World-renowned political activist Angela Davis left memorable words with hundreds at Florida A&M’s Lee Hall Thursday.
“This was an event that I will never forget,” said Barry Archie, a fourth-year business administration student. “It was amazing, enriching and powerful to see someone who was actually involved in the movement and struggle.”
Nearly every seat was filled for “All Black Everything: An Evening with Dr. Angela Davis,” as Davis wrapped up the third-annual Women’s History Month celebration with a lecture on women in the world.
Davis took the audience from generation to generation, explaining that freedom is still a constant struggle in society.
“Angela Davis is wrapping up a phenomenal week,” said mistress of ceremony Professor Gina Kinchlow. “The purposes of these events are to reaffirm FAMU women.”
Kinchlow, of the School of Journalism & Graphic Communication, said this event would allow the current generation to catch up by listening to Davis’ story.
While the purpose of the event was to celebrate black women and their role in the freedom movement, Davis also wanted to shed light on other issues that are prominent in today’s society.
She suggested African-Americans haven’t come nearly as far as people assumed, looking at the different struggles still apparent in society like racism and violence.
“Racism still affects the thoughts and emotions of people in the United States,” Davis said. “Trayvon is just the latest victim of violence that is still going on.”
Trayvon Martin, 17, was shot and killed by a neighborhood watchman in Sanford, Fla.
She told the audience they live in a society that is saturated with violence, mostly toward women.
Davis told listeners that one of the most dangerous venues in our society is family. She said violence is many times passed through generations and women are still being punished behind doors at home. She referenced the Chris Brown and Rihanna case, noting they both grew up with exposure to violence, which has made them more prone to accept it.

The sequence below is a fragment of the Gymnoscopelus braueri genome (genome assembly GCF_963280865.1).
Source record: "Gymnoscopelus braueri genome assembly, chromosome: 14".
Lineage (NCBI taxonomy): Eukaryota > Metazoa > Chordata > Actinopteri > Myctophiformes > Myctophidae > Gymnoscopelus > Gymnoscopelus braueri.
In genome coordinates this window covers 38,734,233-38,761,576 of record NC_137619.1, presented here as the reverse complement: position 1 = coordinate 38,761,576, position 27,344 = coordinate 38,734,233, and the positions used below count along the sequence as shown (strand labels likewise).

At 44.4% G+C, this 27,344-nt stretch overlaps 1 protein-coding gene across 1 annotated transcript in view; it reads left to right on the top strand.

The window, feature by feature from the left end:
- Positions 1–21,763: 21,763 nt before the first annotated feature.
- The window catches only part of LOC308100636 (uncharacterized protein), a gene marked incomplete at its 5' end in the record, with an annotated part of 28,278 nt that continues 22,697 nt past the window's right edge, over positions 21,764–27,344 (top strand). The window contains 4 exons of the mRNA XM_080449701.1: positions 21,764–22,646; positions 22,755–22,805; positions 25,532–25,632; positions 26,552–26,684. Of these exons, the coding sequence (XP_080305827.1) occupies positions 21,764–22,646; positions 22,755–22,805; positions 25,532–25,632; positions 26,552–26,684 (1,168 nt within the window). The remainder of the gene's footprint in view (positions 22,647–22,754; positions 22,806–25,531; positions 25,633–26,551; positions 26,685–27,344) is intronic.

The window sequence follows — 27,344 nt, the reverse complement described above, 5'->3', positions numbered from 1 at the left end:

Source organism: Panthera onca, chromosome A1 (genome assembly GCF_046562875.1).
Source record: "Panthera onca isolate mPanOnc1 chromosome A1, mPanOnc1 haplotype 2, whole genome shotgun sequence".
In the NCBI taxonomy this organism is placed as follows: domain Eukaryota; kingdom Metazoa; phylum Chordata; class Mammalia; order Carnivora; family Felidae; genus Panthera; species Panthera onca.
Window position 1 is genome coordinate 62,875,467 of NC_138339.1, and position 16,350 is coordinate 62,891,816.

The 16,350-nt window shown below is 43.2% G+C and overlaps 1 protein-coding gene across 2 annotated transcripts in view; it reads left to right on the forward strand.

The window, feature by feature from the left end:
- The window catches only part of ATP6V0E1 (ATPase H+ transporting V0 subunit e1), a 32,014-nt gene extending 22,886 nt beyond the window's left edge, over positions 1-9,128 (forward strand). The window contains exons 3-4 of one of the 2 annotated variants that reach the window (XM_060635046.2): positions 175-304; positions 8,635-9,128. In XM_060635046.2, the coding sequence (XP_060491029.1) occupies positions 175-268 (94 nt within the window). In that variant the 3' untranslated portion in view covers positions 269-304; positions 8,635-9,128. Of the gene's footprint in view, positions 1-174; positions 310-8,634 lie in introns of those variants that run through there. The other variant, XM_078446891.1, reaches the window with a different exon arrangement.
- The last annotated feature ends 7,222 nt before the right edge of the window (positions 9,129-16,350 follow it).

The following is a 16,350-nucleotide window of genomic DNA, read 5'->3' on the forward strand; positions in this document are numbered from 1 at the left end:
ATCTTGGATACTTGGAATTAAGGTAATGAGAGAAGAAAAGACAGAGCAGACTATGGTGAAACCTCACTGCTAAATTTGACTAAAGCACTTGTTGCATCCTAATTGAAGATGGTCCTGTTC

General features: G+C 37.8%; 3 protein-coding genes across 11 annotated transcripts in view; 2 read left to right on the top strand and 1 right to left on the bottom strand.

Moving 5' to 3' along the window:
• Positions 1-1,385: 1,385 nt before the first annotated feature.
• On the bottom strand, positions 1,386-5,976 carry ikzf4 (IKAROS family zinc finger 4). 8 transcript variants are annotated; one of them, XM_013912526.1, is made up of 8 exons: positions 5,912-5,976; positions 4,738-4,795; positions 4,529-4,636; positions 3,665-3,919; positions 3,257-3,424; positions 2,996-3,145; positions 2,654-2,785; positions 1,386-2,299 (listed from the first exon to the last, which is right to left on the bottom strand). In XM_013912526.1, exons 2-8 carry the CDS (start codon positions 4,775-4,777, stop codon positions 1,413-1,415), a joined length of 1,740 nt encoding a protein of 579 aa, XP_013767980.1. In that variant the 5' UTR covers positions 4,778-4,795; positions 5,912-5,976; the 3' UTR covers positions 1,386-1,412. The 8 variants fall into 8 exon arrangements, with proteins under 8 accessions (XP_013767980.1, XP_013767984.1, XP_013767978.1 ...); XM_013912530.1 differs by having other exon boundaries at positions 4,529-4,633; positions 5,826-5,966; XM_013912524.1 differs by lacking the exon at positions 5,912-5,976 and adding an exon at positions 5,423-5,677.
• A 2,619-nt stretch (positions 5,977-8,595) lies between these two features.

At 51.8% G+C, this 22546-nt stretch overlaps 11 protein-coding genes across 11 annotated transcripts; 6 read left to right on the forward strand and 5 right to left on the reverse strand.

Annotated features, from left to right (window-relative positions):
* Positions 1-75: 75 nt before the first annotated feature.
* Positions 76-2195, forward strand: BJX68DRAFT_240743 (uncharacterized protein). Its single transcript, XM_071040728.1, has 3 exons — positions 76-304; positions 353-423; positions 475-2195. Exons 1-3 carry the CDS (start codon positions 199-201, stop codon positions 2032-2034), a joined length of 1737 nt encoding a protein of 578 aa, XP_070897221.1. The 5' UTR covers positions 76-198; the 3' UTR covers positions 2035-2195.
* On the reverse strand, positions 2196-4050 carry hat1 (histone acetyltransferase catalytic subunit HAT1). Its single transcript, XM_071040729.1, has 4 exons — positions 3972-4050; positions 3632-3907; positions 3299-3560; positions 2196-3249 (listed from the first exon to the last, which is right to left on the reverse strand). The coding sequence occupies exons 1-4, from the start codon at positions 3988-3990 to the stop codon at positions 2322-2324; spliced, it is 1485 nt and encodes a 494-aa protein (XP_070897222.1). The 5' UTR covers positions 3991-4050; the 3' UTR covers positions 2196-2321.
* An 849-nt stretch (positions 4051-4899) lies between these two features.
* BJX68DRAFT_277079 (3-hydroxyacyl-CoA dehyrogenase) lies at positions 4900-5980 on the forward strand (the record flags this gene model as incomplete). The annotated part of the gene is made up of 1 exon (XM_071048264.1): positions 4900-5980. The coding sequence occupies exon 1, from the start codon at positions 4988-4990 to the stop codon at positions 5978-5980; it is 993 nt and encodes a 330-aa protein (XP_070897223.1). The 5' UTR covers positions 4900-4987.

Education was also a focal point.
Davis said without education there is no liberation. She said she believes education is the alternative to incarceration. However, she thinks that schools have become institutions of incarceration.
Society should teach children the joy of learning and using their imaginations rather than focusing on discipline.
After being asked what she thought about the new Black Panther Party, Davis said it was an extreme phenomenon and that history is unrepeatable, referring to the origins of the activist group.
She said the Black Panther Party empowered many around the world and had history no one could recreate.
“Hearing Ms. Davis speak on her involvement in the movement was an eye opener,” said Ashley Williams, a member of the event committee. “We should have more events like this. It was the perfect timing for an event like this and it has empowered me as a woman.”
Davis left with one final thought: “If one is free but does not struggle for the freedom of others, they are truly not free.”